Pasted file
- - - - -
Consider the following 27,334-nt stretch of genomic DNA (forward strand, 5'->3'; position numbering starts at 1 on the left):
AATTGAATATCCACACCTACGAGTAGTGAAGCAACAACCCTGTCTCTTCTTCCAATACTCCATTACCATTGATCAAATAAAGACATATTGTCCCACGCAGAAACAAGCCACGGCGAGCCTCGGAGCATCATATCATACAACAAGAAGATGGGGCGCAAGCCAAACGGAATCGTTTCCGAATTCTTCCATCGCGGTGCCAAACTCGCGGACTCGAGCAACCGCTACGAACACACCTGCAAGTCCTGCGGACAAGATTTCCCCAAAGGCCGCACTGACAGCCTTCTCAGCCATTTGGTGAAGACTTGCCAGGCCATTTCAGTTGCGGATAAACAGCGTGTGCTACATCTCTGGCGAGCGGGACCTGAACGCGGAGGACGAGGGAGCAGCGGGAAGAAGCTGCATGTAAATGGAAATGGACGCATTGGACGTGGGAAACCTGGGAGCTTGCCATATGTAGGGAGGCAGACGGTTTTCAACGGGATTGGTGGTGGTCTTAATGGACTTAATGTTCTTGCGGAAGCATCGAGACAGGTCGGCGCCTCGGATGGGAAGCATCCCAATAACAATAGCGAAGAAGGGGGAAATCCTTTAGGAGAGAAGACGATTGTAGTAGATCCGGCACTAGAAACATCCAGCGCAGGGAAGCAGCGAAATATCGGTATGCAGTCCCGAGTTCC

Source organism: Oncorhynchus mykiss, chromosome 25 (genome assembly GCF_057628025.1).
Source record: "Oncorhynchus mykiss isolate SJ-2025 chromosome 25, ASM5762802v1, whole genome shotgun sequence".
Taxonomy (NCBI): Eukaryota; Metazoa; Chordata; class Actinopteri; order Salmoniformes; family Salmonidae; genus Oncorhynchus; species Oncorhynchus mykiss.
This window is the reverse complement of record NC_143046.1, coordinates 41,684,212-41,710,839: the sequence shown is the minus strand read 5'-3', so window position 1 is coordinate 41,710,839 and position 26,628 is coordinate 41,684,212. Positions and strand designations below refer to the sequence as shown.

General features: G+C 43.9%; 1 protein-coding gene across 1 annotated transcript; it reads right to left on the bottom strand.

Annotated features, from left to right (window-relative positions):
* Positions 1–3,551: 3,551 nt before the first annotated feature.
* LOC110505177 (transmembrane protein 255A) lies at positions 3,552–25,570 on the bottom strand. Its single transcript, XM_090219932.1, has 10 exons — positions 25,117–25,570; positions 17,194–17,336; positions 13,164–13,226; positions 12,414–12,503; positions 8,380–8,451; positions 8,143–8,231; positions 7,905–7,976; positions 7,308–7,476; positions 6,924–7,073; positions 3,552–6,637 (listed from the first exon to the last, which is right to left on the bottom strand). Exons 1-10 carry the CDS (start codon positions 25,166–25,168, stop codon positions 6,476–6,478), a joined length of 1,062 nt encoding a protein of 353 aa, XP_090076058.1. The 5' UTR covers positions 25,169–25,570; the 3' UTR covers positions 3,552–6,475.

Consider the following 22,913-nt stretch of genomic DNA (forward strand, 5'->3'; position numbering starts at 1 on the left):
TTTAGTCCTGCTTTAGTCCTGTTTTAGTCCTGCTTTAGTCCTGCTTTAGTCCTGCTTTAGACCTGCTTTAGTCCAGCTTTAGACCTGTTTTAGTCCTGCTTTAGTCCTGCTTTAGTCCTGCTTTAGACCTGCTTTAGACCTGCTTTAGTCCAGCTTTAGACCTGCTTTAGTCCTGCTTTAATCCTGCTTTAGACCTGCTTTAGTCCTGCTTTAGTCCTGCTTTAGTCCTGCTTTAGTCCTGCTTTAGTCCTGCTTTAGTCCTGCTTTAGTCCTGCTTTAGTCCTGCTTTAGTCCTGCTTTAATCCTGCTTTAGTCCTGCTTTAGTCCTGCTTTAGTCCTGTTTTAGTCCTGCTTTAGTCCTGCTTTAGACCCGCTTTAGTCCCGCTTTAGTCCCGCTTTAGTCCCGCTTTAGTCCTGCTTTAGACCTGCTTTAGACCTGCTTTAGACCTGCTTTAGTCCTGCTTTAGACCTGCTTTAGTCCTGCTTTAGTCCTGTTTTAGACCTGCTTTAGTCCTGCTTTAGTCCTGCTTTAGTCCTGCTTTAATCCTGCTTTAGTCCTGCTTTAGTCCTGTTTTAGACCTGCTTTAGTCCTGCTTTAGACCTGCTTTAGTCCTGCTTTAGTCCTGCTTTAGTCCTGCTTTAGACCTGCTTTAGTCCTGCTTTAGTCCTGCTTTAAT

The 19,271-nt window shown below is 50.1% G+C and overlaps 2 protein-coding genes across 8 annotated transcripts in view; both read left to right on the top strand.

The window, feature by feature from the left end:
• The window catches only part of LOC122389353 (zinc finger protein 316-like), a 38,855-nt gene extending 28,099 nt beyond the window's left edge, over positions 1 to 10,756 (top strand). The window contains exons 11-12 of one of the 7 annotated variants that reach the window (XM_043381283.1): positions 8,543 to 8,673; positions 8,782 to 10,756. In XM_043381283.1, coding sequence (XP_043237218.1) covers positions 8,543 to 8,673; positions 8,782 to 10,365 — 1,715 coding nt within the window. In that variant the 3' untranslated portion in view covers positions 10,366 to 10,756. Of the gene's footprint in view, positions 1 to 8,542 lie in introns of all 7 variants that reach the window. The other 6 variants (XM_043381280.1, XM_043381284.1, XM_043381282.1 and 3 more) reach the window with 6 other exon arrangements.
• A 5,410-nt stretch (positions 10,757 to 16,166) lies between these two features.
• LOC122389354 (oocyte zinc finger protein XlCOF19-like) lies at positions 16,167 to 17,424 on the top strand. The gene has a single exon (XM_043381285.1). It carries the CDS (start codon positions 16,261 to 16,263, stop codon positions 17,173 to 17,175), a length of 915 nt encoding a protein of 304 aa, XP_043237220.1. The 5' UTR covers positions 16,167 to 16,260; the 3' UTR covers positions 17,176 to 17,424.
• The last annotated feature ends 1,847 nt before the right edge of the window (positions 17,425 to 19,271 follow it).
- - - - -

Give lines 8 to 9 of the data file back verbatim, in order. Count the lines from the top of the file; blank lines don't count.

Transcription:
Annotated features, from left to right (window-relative positions):
* Positions 1–3,551: 3,551 nt before the first annotated feature.